Student Profiles

Students from the graphene NOWNANO CDT come from a wide variety of backgrounds and experience. We asked three PhD students about how they came to the program, and what it is like to be a part of the graphene NOWNANO CDT.

Andrea Francesco Verre, from the 2012 cohort

Name: Andrea Francesco Verre

Year of study: 3rd

Hometown: Cosenza, Italy

What did you do before undertaking your PhD?

I studied an MPharm in the School of Pharmacy in University of Calabria (UNICAL) in Italy and then I worked in the Pharmacology department in the Italian Cancer Institute based in Aviano, Italy.

Why did you decide to undertake a postgraduate course?

I have been always interested in biological and chemical sciences. The opportunity of transferring all the theoretical knowledge in practical projects is very challenging but it is pure adrenaline to me.

Why did you choose Manchester?

Manchester is a fantastic place to study. In its history, the University can count 23 Nobel Prize winners and therefore there is a great scientific heritage. I chose Manchester because I was interested in studying the biotechnological application of graphene and so Manchester was the ideal place to be.

What are the benefits of the CDT for you?

CDT is a great experience. It is very challenging to work with people from different back ground but it is very formative experience. Once I was enrolled in the CDT and have been collaborating with physicists or chemists, I think I have been more interested in other fields and tried to combine other disciplines with my own research projects. Furthermore, the entire world of science is moving towards collaboration between different areas and different subjects. I think the most valuable skills that CDT gave me was the ability of the ability of establishing connection with scientists working in different subjects.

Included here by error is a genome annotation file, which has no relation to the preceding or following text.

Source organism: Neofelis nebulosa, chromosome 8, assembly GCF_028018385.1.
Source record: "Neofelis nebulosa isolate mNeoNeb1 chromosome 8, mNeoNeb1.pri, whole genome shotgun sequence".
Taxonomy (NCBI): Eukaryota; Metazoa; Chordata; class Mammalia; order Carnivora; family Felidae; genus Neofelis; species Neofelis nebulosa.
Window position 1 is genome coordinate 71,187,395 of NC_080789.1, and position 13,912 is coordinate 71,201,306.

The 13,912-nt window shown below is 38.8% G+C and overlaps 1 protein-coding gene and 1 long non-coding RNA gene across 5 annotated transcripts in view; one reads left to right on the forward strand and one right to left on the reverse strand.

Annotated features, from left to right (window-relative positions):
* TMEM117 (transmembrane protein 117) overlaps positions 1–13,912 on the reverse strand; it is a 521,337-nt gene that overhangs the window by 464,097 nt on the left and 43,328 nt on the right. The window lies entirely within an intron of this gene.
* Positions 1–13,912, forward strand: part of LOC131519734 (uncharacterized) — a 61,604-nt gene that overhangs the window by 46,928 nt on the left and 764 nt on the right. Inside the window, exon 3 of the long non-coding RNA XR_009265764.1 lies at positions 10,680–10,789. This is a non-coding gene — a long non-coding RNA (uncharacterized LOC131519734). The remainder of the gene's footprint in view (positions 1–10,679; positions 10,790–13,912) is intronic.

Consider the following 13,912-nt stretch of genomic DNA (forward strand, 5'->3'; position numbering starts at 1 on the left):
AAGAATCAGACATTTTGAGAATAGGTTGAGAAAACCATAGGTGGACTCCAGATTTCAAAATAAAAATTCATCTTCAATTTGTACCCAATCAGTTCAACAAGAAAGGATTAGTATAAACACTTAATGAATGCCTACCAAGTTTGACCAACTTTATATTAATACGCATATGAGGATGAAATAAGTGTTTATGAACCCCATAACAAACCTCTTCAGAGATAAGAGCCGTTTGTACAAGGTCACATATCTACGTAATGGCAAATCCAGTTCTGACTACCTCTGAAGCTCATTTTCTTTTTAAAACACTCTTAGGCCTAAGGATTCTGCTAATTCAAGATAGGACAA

What have you enjoyed most so far?

I have been enjoying a lot this experience and especially working in the lab. It is always exciting thinking to new possibilities for my lab work and trying to solve the unavoidable practical problems that a scientific PhD students have to face.

Georgia Kime, from the 2014 cohort

Name: Georgia Kime 

Year of study: 1st

Hometown: Sheffield

What did you do before undertaking your PhD?

After finishing a physics degree at The University of Sheffield, I travelled around South Asia, Australia and the USA before returning to the UK to work in academic and healthcare administration.

Why did you decide to undertake a postgraduate course?

I enjoyed my undergraduate course so much, especially my Masters project in nanowire photonics and I wanted to do more research. While I considered going into an industrial job, I couldn’t think of anywhere else I could have such a varied, interesting, hands-on job in the area that I love.

Why did you choose Manchester?

Having lived in a smaller city, I wanted somewhere larger to explore – there’s so much going on in and around Manchester.

What are the benefits of the CDT for you?

Picking a PhD project is so difficult, as there are so many topics out there to choose from! I ended up in a project I never would have discovered on my own, as it includes a lot of chemistry (which I’ve not studied since GCSE). Thanks to the CDT course, I could try out new areas and learn new skills before settling into a final research project.

What have you enjoyed most so far?